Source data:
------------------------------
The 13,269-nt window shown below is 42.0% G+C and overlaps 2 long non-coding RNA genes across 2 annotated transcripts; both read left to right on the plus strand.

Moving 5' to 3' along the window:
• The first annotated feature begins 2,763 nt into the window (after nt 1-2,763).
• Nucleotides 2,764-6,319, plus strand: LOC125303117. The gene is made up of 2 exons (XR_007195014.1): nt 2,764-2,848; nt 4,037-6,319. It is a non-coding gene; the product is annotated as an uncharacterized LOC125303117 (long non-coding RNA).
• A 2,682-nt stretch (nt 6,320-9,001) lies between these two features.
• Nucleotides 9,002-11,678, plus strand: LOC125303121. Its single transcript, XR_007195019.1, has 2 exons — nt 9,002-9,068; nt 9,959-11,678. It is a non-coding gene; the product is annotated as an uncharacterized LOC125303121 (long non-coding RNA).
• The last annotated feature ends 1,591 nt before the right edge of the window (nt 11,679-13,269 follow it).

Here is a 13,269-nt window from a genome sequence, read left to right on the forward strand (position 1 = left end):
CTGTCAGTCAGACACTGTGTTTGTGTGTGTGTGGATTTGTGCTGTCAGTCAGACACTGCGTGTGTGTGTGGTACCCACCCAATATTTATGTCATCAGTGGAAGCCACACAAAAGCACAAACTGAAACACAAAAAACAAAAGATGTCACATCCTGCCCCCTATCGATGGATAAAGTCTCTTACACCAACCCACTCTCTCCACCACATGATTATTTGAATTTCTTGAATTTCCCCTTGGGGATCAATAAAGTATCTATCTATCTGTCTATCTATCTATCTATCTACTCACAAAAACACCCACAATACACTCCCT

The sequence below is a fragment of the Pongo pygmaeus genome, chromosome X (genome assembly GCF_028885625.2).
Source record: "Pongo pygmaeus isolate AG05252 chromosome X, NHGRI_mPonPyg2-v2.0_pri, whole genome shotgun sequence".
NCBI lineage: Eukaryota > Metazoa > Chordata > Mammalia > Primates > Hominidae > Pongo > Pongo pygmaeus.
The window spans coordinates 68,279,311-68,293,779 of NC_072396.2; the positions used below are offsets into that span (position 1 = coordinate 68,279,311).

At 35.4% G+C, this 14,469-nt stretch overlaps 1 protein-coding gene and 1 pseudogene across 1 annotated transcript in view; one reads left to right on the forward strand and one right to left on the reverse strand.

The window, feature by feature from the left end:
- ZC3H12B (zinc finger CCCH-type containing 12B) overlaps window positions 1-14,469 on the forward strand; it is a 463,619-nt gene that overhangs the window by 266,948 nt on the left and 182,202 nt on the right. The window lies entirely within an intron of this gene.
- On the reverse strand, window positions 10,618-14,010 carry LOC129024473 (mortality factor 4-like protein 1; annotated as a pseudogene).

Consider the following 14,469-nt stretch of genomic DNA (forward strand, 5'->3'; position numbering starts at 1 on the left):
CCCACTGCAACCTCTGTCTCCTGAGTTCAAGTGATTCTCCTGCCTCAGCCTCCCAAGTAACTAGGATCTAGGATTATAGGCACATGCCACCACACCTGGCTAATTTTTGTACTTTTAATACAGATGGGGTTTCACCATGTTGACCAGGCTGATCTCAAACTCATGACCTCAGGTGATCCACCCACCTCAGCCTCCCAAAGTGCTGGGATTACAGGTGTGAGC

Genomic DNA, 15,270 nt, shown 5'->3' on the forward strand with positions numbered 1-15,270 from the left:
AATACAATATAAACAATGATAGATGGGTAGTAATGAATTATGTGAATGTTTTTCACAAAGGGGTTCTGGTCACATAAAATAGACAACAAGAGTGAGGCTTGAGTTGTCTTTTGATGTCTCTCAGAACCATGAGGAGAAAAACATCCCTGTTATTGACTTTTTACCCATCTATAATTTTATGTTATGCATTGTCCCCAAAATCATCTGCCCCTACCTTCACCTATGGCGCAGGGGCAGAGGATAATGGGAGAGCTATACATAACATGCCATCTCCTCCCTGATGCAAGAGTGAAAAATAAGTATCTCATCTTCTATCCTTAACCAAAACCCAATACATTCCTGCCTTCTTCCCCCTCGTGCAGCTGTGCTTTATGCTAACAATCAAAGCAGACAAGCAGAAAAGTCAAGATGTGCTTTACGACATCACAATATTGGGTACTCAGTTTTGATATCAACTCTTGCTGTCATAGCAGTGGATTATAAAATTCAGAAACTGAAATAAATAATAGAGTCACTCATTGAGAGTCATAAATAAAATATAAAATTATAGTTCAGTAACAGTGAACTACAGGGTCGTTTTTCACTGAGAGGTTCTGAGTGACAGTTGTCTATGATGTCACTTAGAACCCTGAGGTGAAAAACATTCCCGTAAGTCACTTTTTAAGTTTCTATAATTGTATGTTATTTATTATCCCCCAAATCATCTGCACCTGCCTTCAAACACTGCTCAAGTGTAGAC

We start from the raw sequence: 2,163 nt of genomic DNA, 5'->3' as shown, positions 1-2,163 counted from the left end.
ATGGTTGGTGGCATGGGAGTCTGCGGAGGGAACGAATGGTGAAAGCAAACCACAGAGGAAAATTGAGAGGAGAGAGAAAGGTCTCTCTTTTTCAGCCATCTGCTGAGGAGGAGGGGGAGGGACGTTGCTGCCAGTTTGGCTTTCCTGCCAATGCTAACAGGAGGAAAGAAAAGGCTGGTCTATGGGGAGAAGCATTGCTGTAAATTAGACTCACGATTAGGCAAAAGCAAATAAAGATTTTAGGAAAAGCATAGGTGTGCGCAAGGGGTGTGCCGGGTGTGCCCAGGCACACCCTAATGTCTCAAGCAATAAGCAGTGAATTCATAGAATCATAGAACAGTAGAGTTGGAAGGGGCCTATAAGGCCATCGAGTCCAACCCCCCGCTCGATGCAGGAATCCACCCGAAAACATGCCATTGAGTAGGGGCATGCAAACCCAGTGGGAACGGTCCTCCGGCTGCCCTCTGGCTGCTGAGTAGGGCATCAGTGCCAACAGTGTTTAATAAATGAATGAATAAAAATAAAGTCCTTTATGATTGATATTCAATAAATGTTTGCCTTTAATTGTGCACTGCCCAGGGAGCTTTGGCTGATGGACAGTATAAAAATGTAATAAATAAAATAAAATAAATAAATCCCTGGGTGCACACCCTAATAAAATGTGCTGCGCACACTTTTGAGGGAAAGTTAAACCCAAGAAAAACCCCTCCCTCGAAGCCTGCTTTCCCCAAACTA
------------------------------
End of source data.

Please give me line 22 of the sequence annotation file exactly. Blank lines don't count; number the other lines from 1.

We start from the raw sequence: 2,163 nt of genomic DNA, 5'->3' as shown, positions 1-2,163 counted from the left end.